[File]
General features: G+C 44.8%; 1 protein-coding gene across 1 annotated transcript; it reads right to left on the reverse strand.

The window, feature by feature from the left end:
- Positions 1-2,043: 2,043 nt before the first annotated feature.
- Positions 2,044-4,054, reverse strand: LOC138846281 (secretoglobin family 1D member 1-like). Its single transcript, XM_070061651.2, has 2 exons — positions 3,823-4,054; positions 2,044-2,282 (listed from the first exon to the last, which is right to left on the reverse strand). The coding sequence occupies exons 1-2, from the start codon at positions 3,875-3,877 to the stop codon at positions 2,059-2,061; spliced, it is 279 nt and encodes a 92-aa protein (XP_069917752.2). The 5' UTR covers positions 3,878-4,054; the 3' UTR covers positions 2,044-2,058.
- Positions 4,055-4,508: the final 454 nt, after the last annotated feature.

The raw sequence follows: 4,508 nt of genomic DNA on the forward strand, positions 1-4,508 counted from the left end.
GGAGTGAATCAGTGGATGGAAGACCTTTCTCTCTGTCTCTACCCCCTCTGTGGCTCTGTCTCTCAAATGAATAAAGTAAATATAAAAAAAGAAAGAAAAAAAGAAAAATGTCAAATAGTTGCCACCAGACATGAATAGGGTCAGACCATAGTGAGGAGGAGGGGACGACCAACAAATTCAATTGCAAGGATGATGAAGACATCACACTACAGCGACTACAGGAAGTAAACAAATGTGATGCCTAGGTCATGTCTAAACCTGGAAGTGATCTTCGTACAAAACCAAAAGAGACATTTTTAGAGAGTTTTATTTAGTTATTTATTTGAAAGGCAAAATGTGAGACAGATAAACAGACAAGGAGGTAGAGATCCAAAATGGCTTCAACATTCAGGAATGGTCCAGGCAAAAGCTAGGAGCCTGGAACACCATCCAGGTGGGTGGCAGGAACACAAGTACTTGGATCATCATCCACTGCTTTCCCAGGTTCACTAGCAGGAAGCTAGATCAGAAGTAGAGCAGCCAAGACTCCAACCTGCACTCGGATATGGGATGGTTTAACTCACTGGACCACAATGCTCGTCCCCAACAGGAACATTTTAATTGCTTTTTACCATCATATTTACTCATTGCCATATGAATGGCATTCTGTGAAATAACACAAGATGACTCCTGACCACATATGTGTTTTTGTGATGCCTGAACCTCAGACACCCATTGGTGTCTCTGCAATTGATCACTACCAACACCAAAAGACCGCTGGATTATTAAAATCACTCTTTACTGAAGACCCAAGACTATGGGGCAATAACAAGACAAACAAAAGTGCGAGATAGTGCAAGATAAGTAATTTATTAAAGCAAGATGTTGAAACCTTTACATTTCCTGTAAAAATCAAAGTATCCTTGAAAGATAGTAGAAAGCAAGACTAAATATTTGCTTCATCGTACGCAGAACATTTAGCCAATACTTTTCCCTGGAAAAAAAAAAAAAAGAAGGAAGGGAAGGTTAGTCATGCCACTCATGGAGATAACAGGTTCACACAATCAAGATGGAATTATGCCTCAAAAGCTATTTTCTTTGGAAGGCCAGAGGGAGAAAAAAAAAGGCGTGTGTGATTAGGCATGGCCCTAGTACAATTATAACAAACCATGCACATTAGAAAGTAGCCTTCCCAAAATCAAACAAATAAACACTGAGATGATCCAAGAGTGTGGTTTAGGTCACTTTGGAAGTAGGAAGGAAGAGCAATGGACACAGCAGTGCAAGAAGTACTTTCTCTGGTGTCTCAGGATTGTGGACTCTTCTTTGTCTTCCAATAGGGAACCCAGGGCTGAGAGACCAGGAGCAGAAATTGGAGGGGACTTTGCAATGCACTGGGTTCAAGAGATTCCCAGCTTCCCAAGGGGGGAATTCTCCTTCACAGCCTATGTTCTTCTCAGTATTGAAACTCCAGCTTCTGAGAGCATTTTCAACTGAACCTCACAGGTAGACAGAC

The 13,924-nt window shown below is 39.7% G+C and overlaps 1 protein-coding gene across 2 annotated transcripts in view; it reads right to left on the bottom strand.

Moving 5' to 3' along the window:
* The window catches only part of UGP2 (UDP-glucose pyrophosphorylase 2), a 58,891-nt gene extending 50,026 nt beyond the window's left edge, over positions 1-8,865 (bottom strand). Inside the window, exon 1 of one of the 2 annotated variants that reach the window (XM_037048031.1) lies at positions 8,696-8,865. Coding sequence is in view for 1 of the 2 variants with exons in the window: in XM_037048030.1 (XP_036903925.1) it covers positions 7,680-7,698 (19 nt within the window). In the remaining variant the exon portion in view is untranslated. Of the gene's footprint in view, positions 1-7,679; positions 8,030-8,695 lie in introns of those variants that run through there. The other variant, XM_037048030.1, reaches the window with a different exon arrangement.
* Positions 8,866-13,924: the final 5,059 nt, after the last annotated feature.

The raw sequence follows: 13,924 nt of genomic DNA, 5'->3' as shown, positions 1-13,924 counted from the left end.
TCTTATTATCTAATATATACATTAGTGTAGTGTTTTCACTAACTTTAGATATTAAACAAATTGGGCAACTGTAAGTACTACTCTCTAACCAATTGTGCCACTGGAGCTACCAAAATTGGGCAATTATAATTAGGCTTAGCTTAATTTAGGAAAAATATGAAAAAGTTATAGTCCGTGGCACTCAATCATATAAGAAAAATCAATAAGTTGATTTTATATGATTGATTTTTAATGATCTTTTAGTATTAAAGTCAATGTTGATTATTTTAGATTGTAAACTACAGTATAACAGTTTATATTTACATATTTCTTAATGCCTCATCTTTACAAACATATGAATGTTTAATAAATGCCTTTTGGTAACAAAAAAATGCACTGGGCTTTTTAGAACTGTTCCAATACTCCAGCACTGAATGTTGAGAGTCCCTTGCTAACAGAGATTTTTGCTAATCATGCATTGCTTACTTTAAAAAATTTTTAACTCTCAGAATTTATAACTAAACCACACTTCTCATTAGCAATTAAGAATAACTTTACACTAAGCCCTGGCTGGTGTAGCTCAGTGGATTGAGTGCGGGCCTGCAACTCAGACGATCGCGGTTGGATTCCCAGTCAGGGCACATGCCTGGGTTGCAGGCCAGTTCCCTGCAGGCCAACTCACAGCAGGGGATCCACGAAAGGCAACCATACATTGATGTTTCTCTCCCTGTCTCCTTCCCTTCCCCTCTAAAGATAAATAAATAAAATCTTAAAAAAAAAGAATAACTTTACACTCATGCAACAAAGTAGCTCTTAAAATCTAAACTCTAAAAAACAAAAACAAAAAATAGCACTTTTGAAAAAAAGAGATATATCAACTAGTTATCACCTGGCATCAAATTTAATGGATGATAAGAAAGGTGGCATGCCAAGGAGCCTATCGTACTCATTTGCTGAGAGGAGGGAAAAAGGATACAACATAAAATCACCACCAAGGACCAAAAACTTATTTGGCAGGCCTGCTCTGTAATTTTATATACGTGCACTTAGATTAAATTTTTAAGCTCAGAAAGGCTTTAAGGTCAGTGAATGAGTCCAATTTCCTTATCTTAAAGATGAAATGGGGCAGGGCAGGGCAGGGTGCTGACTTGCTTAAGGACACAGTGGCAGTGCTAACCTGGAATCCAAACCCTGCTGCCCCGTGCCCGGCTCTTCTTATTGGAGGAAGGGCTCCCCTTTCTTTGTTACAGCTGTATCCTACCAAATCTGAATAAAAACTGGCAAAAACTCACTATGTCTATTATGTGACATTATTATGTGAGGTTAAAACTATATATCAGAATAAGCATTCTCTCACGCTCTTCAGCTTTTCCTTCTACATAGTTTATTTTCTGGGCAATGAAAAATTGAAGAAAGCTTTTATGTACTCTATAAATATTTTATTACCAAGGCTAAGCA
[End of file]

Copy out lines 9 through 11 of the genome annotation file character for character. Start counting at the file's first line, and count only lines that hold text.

Moving 5' to 3' along the window:
* The window catches only part of UGP2 (UDP-glucose pyrophosphorylase 2), a 58,891-nt gene extending 50,026 nt beyond the window's left edge, over positions 1-8,865 (bottom strand). Inside the window, exon 1 of one of the 2 annotated variants that reach the window (XM_037048031.1) lies at positions 8,696-8,865. Coding sequence is in view for 1 of the 2 variants with exons in the window: in XM_037048030.1 (XP_036903925.1) it covers positions 7,680-7,698 (19 nt within the window). In the remaining variant the exon portion in view is untranslated. Of the gene's footprint in view, positions 1-7,679; positions 8,030-8,695 lie in introns of those variants that run through there. The other variant, XM_037048030.1, reaches the window with a different exon arrangement.
* Positions 8,866-13,924: the final 5,059 nt, after the last annotated feature.